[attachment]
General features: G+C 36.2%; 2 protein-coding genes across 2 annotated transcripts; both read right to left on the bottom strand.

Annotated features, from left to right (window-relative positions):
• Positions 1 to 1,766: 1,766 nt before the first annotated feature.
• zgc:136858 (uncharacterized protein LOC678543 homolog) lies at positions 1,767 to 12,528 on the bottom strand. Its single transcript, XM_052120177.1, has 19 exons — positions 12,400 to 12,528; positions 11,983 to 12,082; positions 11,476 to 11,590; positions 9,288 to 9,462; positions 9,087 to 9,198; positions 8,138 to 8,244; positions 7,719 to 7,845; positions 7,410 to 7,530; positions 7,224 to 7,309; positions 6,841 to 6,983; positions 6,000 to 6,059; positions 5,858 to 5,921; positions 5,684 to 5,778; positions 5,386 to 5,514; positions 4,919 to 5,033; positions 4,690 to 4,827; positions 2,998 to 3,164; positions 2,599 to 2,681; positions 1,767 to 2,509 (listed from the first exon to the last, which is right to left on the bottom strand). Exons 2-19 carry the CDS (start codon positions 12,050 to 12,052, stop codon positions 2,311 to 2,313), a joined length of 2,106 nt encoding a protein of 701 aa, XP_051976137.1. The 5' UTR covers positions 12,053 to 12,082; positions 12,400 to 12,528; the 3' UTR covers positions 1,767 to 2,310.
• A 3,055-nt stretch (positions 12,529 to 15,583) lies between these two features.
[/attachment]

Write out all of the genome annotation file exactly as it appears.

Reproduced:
General features: G+C 36.2%; 2 protein-coding genes across 2 annotated transcripts; both read right to left on the bottom strand.

Annotated features, from left to right (window-relative positions):
• Positions 1 to 1,766: 1,766 nt before the first annotated feature.
• zgc:136858 (uncharacterized protein LOC678543 homolog) lies at positions 1,767 to 12,528 on the bottom strand. Its single transcript, XM_052120177.1, has 19 exons — positions 12,400 to 12,528; positions 11,983 to 12,082; positions 11,476 to 11,590; positions 9,288 to 9,462; positions 9,087 to 9,198; positions 8,138 to 8,244; positions 7,719 to 7,845; positions 7,410 to 7,530; positions 7,224 to 7,309; positions 6,841 to 6,983; positions 6,000 to 6,059; positions 5,858 to 5,921; positions 5,684 to 5,778; positions 5,386 to 5,514; positions 4,919 to 5,033; positions 4,690 to 4,827; positions 2,998 to 3,164; positions 2,599 to 2,681; positions 1,767 to 2,509 (listed from the first exon to the last, which is right to left on the bottom strand). Exons 2-19 carry the CDS (start codon positions 12,050 to 12,052, stop codon positions 2,311 to 2,313), a joined length of 2,106 nt encoding a protein of 701 aa, XP_051976137.1. The 5' UTR covers positions 12,053 to 12,082; positions 12,400 to 12,528; the 3' UTR covers positions 1,767 to 2,310.
• A 3,055-nt stretch (positions 12,529 to 15,583) lies between these two features.